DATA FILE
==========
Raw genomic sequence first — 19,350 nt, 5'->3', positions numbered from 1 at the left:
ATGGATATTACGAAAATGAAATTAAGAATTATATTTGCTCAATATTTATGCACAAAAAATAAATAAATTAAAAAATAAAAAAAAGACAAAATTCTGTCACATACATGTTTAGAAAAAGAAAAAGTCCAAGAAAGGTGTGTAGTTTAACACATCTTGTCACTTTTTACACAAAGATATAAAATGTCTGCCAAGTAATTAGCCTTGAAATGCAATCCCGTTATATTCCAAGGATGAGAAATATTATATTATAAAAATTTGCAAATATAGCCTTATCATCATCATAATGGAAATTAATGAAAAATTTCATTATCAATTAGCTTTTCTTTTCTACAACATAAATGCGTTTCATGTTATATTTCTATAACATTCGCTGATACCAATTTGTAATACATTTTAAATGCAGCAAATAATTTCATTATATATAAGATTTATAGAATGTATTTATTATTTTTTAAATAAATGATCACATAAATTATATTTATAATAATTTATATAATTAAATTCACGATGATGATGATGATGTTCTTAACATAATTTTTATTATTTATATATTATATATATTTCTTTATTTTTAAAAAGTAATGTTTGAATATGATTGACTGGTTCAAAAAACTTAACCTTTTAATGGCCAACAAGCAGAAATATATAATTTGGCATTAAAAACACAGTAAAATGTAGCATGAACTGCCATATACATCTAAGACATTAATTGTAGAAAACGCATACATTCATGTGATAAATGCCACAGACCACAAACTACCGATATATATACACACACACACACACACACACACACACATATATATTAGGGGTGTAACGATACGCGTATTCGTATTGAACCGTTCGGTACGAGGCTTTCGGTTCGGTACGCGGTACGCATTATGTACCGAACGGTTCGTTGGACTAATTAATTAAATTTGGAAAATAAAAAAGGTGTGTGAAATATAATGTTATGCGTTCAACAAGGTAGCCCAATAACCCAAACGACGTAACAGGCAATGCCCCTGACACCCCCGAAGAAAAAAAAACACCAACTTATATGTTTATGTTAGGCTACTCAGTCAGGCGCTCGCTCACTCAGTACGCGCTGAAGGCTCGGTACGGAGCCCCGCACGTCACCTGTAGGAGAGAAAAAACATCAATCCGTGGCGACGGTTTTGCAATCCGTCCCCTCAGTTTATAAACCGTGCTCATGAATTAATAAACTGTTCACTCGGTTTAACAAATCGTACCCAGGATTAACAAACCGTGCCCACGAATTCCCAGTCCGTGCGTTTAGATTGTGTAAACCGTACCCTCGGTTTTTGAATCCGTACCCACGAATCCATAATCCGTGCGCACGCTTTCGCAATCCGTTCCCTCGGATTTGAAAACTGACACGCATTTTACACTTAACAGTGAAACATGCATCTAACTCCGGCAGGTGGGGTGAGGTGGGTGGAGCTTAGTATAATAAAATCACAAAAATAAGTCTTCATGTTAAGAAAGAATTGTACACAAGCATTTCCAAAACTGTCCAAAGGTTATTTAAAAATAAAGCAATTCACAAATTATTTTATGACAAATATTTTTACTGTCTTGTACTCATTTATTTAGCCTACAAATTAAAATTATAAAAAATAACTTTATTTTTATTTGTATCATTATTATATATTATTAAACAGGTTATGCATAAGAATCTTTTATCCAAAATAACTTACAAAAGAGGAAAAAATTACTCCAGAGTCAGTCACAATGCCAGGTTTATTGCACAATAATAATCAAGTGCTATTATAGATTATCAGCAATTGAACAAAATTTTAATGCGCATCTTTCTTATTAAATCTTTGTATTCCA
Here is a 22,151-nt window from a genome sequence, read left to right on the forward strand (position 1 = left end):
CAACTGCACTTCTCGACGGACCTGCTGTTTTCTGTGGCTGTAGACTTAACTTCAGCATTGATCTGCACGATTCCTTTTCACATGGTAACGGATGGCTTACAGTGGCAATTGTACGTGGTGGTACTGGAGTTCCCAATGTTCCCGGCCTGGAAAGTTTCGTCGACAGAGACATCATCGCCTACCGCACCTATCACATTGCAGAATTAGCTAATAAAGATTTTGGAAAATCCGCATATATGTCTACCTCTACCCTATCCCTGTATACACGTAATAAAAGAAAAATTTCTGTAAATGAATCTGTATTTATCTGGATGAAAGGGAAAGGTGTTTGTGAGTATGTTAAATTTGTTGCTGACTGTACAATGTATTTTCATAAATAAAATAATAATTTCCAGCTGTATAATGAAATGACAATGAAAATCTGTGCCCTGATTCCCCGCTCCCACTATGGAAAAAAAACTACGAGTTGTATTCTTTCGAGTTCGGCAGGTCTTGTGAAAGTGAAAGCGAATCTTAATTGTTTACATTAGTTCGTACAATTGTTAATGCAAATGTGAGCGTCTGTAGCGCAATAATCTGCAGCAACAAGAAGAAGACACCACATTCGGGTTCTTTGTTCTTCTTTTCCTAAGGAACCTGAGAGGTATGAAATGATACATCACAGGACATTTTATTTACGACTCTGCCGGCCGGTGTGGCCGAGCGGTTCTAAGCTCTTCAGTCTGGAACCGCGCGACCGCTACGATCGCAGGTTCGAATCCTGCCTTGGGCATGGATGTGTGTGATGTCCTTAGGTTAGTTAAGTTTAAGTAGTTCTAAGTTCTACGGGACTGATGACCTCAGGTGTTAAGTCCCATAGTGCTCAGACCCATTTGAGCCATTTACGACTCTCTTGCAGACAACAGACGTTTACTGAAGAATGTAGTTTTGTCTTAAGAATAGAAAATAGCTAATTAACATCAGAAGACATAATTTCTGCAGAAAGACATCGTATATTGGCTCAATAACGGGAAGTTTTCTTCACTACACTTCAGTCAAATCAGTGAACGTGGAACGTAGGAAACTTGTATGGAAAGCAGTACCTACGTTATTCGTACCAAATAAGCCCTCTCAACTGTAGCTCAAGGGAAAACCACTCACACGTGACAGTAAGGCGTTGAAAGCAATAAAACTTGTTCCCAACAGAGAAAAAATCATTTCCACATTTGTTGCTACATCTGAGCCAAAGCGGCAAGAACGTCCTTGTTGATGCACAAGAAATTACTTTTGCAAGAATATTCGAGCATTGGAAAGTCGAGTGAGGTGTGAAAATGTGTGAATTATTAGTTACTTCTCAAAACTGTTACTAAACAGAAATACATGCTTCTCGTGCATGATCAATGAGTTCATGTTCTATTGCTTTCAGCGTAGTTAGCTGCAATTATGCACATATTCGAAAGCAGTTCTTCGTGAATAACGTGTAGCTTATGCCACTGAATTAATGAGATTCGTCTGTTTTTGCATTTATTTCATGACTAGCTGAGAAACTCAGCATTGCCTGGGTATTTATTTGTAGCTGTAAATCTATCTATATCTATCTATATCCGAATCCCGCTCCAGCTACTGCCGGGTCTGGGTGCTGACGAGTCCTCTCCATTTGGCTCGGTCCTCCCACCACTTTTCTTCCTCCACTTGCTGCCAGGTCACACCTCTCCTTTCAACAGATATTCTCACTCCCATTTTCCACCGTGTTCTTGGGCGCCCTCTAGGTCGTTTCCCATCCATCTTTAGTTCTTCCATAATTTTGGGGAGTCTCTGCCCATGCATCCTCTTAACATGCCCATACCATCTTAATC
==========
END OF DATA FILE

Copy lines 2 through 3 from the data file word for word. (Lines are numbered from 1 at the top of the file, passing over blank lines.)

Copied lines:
ATGGATATTACGAAAATGAAATTAAGAATTATATTTGCTCAATATTTATGCACAAAAAATAAATAAATTAAAAAATAAAAAAAAGACAAAATTCTGTCACATACATGTTTAGAAAAAGAAAAAGTCCAAGAAAGGTGTGTAGTTTAACACATCTTGTCACTTTTTACACAAAGATATAAAATGTCTGCCAAGTAATTAGCCTTGAAATGCAATCCCGTTATATTCCAAGGATGAGAAATATTATATTATAAAAATTTGCAAATATAGCCTTATCATCATCATAATGGAAATTAATGAAAAATTTCATTATCAATTAGCTTTTCTTTTCTACAACATAAATGCGTTTCATGTTATATTTCTATAACATTCGCTGATACCAATTTGTAATACATTTTAAATGCAGCAAATAATTTCATTATATATAAGATTTATAGAATGTATTTATTATTTTTTAAATAAATGATCACATAAATTATATTTATAATAATTTATATAATTAAATTCACGATGATGATGATGATGTTCTTAACATAATTTTTATTATTTATATATTATATATATTTCTTTATTTTTAAAAAGTAATGTTTGAATATGATTGACTGGTTCAAAAAACTTAACCTTTTAATGGCCAACAAGCAGAAATATATAATTTGGCATTAAAAACACAGTAAAATGTAGCATGAACTGCCATATACATCTAAGACATTAATTGTAGAAAACGCATACATTCATGTGATAAATGCCACAGACCACAAACTACCGATATATATACACACACACACACACACACACACACACATATATATTAGGGGTGTAACGATACGCGTATTCGTATTGAACCGTTCGGTACGAGGCTTTCGGTTCGGTACGCGGTACGCATTATGTACCGAACGGTTCGTTGGACTAATTAATTAAATTTGGAAAATAAAAAAGGTGTGTGAAATATAATGTTATGCGTTCAACAAGGTAGCCCAATAACCCAAACGACGTAACAGGCAATGCCCCTGACACCCCCGAAGAAAAAAAAACACCAACTTATATGTTTATGTTAGGCTACTCAGTCAGGCGCTCGCTCACTCAGTACGCGCTGAAGGCTCGGTACGGAGCCCCGCACGTCACCTGTAGGAGAGAAAAAACATCAATCCGTGGCGACGGTTTTGCAATCCGTCCCCTCAGTTTATAAACCGTGCTCATGAATTAATAAACTGTTCACTCGGTTTAACAAATCGTACCCAGGATTAACAAACCGTGCCCACGAATTCCCAGTCCGTGCGTTTAGATTGTGTAAACCGTACCCTCGGTTTTTGAATCCGTACCCACGAATCCATAATCCGTGCGCACGCTTTCGCAATCCGTTCCCTCGGATTTGAAAACTGACACGCATTTTACACTTAACAGTGAAACATGCATCTAACTCCGGCAGGTGGGGTGAGGTGGGTGGAGCTTAGTATAATAAAATCACAAAAATAAGTCTTCATGTTAAGAAAGAATTGTACACAAGCATTTCCAAAACTGTCCAAAGGTTATTTAAAAATAAAGCAATTCACAAATTATTTTATGACAAATATTTTTACTGTCTTGTACTCATTTATTTAGCCTACAAATTAAAATTATAAAAAATAACTTTATTTTTATTTGTATCATTATTATATATTATTAAACAGGTTATGCATAAGAATCTTTTATCCAAAATAACTTACAAAAGAGGAAAAAATTACTCCAGAGTCAGTCACAATGCCAGGTTTATTGCACAATAATAATCAAGTGCTATTATAGATTATCAGCAATTGAACAAAATTTTAATGCGCATCTTTCTTATTAAATCTTTGTATTCCA
Here is a 22,151-nt window from a genome sequence, read left to right on the forward strand (position 1 = left end):